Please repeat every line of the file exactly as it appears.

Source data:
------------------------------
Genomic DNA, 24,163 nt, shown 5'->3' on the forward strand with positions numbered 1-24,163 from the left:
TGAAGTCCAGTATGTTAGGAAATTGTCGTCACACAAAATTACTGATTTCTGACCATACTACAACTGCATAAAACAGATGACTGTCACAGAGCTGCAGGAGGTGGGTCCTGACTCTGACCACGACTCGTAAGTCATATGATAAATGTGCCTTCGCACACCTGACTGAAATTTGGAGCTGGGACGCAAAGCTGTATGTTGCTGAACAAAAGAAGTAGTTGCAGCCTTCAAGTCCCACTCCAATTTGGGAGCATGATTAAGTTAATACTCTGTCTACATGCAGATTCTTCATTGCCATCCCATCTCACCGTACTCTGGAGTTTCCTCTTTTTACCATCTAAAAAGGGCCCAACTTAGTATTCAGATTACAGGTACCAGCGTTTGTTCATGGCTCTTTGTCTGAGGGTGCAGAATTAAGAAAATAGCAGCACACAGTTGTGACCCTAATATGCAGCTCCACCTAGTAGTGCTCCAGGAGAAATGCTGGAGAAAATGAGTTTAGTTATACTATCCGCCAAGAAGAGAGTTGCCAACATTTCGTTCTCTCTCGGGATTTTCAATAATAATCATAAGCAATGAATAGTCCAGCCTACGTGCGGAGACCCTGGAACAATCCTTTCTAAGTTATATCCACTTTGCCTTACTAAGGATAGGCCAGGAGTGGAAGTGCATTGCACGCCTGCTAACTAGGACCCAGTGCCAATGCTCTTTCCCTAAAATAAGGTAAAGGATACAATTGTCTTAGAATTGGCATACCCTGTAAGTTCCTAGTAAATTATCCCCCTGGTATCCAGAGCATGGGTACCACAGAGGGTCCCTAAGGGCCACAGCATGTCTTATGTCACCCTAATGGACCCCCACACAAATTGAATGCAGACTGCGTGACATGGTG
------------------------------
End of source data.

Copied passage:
Genomic DNA, 24,163 nt, shown 5'->3' on the forward strand with positions numbered 1-24,163 from the left:
TGAAGTCCAGTATGTTAGGAAATTGTCGTCACACAAAATTACTGATTTCTGACCATACTACAACTGCATAAAACAGATGACTGTCACAGAGCTGCAGGAGGTGGGTCCTGACTCTGACCACGACTCGTAAGTCATATGATAAATGTGCCTTCGCACACCTGACTGAAATTTGGAGCTGGGACGCAAAGCTGTATGTTGCTGAACAAAAGAAGTAGTTGCAGCCTTCAAGTCCCACTCCAATTTGGGAGCATGATTAAGTTAATACTCTGTCTACATGCAGATTCTTCATTGCCATCCCATCTCACCGTACTCTGGAGTTTCCTCTTTTTACCATCTAAAAAGGGCCCAACTTAGTATTCAGATTACAGGTACCAGCGTTTGTTCATGGCTCTTTGTCTGAGGGTGCAGAATTAAGAAAATAGCAGCACACAGTTGTGACCCTAATATGCAGCTCCACCTAGTAGTGCTCCAGGAGAAATGCTGGAGAAAATGAGTTTAGTTATACTATCCGCCAAGAAGAGAGTTGCCAACATTTCGTTCTCTCTCGGGATTTTCAATAATAATCATAAGCAATGAATAGTCCAGCCTACGTGCGGAGACCCTGGAACAATCCTTTCTAAGTTATATCCACTTTGCCTTACTAAGGATAGGCCAGGAGTGGAAGTGCATTGCACGCCTGCTAACTAGGACCCAGTGCCAATGCTCTTTCCCTAAAATAAGGTAAAGGATACAATTGTCTTAGAATTGGCATACCCTGTAAGTTCCTAGTAAATTATCCCCCTGGTATCCAGAGCATGGGTACCACAGAGGGTCCCTAAGGGCCACAGCATGTCTTATGTCACCCTAATGGACCCCCACACAAATTGAATGCAGACTGCGTGACATGGTG